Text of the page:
The job hunts are as much fun to read while admiring the effectively telling sketches! The art compliments a funny overtone that never undermines the gravity of the situation Clark is placed in – “Do I forget about being a hero?” The Daily Planet plot, along with such classy drawings of its workers, make for a breezy view, and JMS shows why he needs to have more on TV…his dialogue made me feel as if I were in the job getting pounded by Perry White. This seemed right out of a scrappy paper – it felt real…and this is something that few writers on Superman books mainstream fail to captivate. The flashbacks to the spaceship crash are as visceral and cathartic as they come, and they offer what past books and origins fail to do – they offer a strong sense of wonder and an eerie feeling of worry. The baby days to the teen days are all so well written and drawn that I did feel a hint of Geoff Johns’ ‘Secret Origins’ by Johns and Gary Frank…and this is a huge compliment. Key aspects in this book is shown in Clark playing off Jonathan’s grave, as well as the military complex hold on Clark’s ship, as there is a strong scientific twist JMS slips that is such a brilliant idea, that I literally gawked in wonder, as a Chemical Engineer myself. From Clark having no choice but to save the day when his apartment is set afire, and his new spun ‘x-ray vision’ to the suddenly intergalactic threat looming…Davis never skips a beat in all these panels, and JMS never misses a hit. They keep a fluidity going and the transitions are so smooth. There is a continuing flow of conversation, and Clark’s segue into saving the day is highlighted by a show of human resistance and loyalty that only Superman may evoke. The villain is unleashed and reminds me of Mike ‘Halloween’ Myers cross-bred with Silver Banshee, but has aspects of Heath Ledger’s Joker as he goes for the gut and straight to business…and always intriguing is the fate of Old Krypton and the new twist spun is welcome to me. So too is the audacity and determination of the new villain. Clark’s segue into Superman to the public at last is one which is fitting to be manifested on cinema, as Davis makes the impact of this page lasting! This is the Son of Krypton and of Earth.
The tribute to ‘Action Comics’ as well as Donner is there in measured doses, but when the villain engages the hero…who cares? I do…but I focus on the fight at hand, and we see hero and villain cutting loose, and unleashed in fine art and color. This is what Singer’s film lacked and sad to say, he shouldn’t come near Superman again…not even an action figure. There are obscure plot threads that are left dangling post-fight, and basically, when the enemy comes for Superman in an act of finishing genocide, I can guarantee you a hot load of action. The end was a bit rushed to me, as I felt the lack of closure with respect to the plot twists, and threads, should have played out but then again, this leave us wanting more…and how does a monthly book sound from Davis and JMS? Pretty kickass to me! For Clark, he realizes where the future lies, for now…and takes up a more common line we know for Kent. With a more updated nerdy look, we really see the Daily Planet reporters crank it up and show again why JMS is DIALOGUE. He simply is…nuff said. There isn’t romance, but as we end with the education of a certain alien beginning, as well as the commencement of Superman of this Earth finally taking to the skies…we wonder…is there the possibility of more familiar faces…and are they going to follow the romance and villainous threads we know? Maybe Lois should have gotten more book time, but the villainous thread remains shrouded in mystery and honestly, this was a great way to go. The artist and writer did what Mark Millar did when Ultimates burst forth…and that is a great feat indeed. I admire this book, and as fans of this DC duo, I am biased, but I’d call failure when I see it…and I am happy to say…I call no failure. This is what we need to get folks into this book again…and into this character!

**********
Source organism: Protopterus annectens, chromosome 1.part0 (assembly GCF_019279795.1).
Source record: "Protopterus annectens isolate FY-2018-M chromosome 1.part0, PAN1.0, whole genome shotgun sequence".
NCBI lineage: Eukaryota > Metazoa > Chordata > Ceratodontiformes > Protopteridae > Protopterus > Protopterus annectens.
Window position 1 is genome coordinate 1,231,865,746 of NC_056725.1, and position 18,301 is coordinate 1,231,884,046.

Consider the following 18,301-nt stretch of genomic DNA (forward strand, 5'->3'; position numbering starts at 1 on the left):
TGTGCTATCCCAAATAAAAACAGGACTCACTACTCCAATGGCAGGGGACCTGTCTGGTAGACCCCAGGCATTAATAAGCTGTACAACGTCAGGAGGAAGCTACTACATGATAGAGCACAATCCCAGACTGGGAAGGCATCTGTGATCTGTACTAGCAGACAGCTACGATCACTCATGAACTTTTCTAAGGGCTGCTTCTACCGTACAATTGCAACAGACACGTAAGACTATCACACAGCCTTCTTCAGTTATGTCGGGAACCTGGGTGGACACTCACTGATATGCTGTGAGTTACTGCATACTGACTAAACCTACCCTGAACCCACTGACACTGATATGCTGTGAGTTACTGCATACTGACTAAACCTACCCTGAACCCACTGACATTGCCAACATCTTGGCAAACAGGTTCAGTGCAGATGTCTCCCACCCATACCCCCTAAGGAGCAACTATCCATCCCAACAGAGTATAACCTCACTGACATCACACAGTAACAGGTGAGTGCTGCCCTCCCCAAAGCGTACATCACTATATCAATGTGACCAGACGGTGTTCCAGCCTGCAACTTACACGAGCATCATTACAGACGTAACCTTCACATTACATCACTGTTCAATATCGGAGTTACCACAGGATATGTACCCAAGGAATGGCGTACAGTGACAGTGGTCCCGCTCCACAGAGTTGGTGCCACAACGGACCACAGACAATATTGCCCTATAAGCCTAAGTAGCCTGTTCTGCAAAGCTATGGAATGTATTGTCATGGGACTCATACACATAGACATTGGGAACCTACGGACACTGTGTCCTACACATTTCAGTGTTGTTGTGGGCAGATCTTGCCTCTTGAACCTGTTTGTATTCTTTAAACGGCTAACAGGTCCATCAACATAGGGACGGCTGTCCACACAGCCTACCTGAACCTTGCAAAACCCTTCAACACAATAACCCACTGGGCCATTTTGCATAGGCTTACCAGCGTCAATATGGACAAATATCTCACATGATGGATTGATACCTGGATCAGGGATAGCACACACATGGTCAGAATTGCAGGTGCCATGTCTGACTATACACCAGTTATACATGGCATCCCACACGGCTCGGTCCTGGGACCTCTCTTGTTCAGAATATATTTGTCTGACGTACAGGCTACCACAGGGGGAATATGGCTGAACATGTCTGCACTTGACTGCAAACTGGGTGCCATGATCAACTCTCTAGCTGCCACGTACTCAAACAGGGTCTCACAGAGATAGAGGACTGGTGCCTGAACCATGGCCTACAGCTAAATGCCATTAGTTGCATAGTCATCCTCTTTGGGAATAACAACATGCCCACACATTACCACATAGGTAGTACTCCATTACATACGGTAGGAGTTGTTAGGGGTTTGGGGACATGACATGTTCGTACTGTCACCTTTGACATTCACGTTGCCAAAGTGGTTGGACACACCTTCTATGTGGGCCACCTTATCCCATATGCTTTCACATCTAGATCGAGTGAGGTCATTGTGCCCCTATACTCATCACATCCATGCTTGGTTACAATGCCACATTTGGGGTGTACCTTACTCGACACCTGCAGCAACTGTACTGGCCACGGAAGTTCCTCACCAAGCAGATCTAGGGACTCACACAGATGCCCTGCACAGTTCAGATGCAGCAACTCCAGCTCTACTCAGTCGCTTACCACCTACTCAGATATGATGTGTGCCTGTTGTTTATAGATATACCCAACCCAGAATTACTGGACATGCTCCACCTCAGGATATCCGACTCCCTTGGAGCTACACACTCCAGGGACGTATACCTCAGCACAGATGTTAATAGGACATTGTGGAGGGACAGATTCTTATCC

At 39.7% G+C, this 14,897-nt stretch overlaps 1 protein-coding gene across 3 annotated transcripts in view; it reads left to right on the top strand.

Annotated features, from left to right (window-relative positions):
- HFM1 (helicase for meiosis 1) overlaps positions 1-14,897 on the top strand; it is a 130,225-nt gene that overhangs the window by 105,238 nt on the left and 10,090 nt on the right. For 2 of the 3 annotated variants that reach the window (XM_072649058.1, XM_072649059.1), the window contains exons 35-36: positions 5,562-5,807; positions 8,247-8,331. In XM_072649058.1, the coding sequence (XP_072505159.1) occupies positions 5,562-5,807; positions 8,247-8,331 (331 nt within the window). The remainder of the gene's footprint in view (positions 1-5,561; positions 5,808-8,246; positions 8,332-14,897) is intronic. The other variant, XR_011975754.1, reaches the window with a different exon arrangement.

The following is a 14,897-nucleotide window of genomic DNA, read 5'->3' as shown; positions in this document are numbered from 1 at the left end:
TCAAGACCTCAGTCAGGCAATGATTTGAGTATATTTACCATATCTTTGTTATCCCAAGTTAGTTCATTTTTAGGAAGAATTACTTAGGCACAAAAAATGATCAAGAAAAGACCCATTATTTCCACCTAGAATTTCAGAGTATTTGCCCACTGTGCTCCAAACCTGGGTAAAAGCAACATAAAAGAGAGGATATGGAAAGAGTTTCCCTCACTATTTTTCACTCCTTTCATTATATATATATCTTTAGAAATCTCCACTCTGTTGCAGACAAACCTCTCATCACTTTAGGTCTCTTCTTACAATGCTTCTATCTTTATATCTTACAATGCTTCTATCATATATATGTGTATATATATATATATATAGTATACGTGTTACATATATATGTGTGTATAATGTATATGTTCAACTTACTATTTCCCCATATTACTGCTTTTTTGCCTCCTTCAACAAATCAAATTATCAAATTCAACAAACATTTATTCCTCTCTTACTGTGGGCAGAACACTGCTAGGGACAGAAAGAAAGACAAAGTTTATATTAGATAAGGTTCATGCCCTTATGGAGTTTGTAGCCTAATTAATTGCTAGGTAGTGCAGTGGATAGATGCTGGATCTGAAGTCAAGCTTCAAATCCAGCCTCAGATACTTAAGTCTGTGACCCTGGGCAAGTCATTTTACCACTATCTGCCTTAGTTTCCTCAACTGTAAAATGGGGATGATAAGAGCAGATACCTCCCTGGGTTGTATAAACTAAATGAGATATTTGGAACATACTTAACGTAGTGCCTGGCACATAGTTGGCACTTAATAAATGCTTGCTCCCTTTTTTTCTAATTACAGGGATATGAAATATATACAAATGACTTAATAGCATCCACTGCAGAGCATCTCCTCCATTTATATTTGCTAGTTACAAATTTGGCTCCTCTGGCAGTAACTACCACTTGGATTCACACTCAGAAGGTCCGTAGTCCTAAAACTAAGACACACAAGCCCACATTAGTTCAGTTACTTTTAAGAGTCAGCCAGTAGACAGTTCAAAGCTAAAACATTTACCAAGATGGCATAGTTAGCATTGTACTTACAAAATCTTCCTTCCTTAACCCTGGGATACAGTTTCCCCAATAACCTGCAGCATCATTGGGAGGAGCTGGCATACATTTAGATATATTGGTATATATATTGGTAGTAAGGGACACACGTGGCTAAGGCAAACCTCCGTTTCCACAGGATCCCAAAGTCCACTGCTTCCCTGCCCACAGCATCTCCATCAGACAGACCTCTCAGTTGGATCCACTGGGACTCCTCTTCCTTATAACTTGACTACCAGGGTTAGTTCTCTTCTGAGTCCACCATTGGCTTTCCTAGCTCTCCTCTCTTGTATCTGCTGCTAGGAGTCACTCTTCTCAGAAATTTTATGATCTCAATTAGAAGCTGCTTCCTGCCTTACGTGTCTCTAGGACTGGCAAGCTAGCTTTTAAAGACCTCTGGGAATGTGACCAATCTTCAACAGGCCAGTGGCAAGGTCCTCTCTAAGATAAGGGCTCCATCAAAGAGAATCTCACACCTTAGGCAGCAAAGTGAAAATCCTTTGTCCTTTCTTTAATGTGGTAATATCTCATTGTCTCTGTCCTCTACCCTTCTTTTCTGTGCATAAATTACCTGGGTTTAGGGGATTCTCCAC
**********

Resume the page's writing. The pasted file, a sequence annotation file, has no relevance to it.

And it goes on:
So Zack Snyder, the Nolan bros, David Goyer and WB execs…please take notice as JMS has the TV and film kudos to show us the way. He has the chops and showed it…this can be the light…this graphic novel needs to be used as it has certain aspects that would awesomely contribute to the new rebooted film. Some things may not fit and do not honor our known Kent and Superman lore, but a lot of new spins and modern changes on this icon, occur in this book…and work well…a fine, fun retuning indeed!
This should be used as a reference source for the new film, and they need to move quickly as this can do what Nolan did in ‘Batman Begins’…this makes me eager for Johns/Frank ‘Batman Earth-1’ and the wait is suddenly…real…and killing me…
I rate this 9/10…irresistible!
See 'SUPERMAN' Editorial = With Snyder helming! Who is to don the cape?
Will Superman Earth 1 be relevant?